We’re now decades into the information revolution. Moore’s Law has correctly predicted the doubling of computing power every couple of years since 1965, but things are getting worse. So, what’s put the “SH” into IT?
Over the weekend my phone told me I was interested in a news article from a national newspaper. I dismissed the “join our mailing list” popup, and consented to the “of course you want personalised ads” one, to reveal the six lines of text afforded enough importance to take up a sixth of the screen. I attempted to close the fixed ads, and the video player, but they wouldn’t budge. Scrolled on regardless to reveal blank white space. Eventually a very large two-year-late ad about baby formula loaded, but I had lost patience, so scrolled back up to take the lazy option and watch the video instead. But the video wouldn’t play, nor would it let me scroll anymore. Eventually: “Aw Snap!”. The browser gave up.
This is not a dig at the publisher. It’s the opposite. We’re in the same boat, frantically scooping out water while we drift from the shore in the pouring rain. We too have annoying ads, well-meaning-but-awful GDPR interruptions, and stuff just going wrong because too many things are plugged in at once. Not because publishers are greedy, but because it’s getting tougher to make money, and the boundaries of the law are moving, and fuzzy.
But the internet has democratised content! Now we can find our information from anyone, and they’ll get paid. Well, anyone who knows how to keep Google’s bots entertained, with “optimised” content that stuffs whatever you searched for into whatever space the ads permit, with so much repetition that my toddler sounds shakespearean in comparison. And for this, Google gets paid.
It may not be wise to attack a company who ditched their own “Don’t be Evil” motto, especially when they’re a global monopoly, but they started it. They recently banned us from serving their ads because we’re “gambling”. They banned us?! We’d say good riddance, if they weren’t a monopoly, sucking up all the money and ducking the well-meaning-but-awful attempts to regulate them. We toyed with the idea of voluntarily requesting to be de-indexed from their search results, but we chickened out.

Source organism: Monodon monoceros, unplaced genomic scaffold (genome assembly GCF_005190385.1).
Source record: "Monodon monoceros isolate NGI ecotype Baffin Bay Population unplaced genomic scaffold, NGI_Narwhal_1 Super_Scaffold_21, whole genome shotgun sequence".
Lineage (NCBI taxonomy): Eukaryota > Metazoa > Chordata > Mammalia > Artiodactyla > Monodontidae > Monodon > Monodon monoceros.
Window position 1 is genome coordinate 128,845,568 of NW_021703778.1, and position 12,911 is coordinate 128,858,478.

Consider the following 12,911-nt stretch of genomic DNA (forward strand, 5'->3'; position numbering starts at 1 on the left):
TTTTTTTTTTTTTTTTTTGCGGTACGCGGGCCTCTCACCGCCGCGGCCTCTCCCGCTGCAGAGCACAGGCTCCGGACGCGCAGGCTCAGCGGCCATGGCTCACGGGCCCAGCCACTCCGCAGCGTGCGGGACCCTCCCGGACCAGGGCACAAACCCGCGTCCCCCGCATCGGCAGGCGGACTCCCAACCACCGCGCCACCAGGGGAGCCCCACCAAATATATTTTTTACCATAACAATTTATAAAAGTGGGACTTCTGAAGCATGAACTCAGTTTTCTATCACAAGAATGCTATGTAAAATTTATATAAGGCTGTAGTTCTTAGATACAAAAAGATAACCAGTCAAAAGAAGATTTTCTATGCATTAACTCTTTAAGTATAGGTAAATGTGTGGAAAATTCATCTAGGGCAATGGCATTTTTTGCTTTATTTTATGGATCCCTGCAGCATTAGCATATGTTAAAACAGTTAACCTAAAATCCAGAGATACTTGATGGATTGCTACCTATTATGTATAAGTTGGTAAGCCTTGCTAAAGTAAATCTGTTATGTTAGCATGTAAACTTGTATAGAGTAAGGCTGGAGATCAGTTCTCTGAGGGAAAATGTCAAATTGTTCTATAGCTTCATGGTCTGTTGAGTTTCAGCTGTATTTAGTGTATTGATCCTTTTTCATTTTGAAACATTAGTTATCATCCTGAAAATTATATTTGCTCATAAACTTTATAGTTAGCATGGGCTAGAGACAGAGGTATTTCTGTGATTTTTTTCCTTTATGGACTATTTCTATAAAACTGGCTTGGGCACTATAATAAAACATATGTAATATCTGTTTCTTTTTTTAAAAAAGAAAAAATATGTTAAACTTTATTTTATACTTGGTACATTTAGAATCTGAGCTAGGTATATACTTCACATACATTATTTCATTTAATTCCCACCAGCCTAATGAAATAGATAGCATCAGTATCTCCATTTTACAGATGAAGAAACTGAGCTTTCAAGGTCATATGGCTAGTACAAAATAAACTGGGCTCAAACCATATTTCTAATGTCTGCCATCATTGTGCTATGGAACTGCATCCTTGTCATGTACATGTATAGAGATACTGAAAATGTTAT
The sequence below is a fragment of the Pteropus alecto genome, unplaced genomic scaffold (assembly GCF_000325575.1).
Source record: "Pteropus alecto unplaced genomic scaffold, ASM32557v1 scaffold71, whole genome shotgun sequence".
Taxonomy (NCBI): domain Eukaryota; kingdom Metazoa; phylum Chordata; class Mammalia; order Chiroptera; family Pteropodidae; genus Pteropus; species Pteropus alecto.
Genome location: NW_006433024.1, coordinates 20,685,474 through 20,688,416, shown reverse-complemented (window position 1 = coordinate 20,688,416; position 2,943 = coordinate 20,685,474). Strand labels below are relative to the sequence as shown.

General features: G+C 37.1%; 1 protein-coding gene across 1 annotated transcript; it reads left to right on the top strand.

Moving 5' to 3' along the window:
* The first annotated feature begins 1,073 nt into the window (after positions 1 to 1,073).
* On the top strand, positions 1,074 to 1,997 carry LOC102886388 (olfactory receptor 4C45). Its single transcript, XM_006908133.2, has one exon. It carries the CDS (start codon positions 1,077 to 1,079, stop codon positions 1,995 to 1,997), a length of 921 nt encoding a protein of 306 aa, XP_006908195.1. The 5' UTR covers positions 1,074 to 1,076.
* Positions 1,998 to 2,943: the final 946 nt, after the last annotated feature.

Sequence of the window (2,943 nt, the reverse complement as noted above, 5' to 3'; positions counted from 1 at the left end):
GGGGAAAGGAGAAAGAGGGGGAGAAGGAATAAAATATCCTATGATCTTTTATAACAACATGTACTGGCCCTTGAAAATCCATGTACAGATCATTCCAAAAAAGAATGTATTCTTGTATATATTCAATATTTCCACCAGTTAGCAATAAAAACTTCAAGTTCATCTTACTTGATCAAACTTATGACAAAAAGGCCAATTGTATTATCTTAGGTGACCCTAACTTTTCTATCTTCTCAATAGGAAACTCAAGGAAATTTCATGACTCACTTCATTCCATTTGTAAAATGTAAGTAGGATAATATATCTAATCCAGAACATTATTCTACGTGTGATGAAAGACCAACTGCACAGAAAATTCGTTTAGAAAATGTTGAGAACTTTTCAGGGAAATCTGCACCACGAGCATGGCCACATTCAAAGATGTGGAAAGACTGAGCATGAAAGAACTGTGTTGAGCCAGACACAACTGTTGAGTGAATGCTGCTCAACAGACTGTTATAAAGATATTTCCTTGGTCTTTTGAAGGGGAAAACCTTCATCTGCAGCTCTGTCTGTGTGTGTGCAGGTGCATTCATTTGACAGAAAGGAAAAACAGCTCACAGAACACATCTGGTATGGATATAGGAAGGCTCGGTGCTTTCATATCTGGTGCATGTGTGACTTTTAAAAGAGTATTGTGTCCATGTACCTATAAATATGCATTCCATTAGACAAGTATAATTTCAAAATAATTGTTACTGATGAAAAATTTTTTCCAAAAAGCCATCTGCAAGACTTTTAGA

Twitter also banned us from advertising with them, because… we’re “gambling”! No amount of correspondence would convince them otherwise. This is made all the more irritating, by the ever-present betting ads that litter my feed. When your algorithm is targeting an anti-gambling free “lottery” with gambling ads then you probably need some human intervention. If human intervention is what you want, you should visit the High Street. Wait…
Apple have become a jewellery business. My Macbook cost more than a car. You can’t plug anything into it, and it cooks my lap as I use it. Apparently we don’t call them “laptops” anymore, so that’s my fault. All I do is type and browse, yet it consistently grinds to a halt. I’d go back to Windows but I struggle to see how they’ve improved on XP, and that came out 18 years ago. Back when we used to just type and browse…
Come to think of it, a pre-social media computer would go down quite well these days. Who still loves Facebook? If you are still engaging with social media you most probably have some very strong opinions that everyone agrees with, apart from trolls.
The smartest thing about my phone is it’s built-in obsolescence – the battery life closing in faster than December evenings. My Alexa is next to useless, and can’t even answer me why. All she/it can do is put The Wiggles on a million times a day as our children conspire to torture us. And she’s almost definitely snooping on our private moments, if we ever had any.
You can’t push a button on a TV remote to take you to a channel any more. Instead you’ve got to launch an operating system or, at best, press three buttons to get to Channel <5. Children can’t sit through a meal out without Youtube, which consistently funnels all children to the same creepy, and copyright-infringing video of Elsa from Frozen dancing to Lady Gaga with a T-Rex (genuine).
Tim Berners Lee invented the world wide web and gave it to us for free. Since then, the tech giants have built their monopolies on top, concreting over small business as they go. If that’s not enough reason to do something about it, the fact that it’s no longer any good should be. Two books on my Christmas list: Don’t be Evil, and The Age of Surveillance Capitalism.
Apologies to anyone who saw scam (“Congratulations! You’ve won an iPhone 12”, etc) popup ads over the weekend. Apparently, they came out because it was Thanksgiving in the US, Google et al were OOO, and they’re not scared of well-meaning-but-awful legislation. Despite doing everything we could to try to stop them, we couldn’t.
I miss the 90s.
(Full of )Chris(tmas cheer) x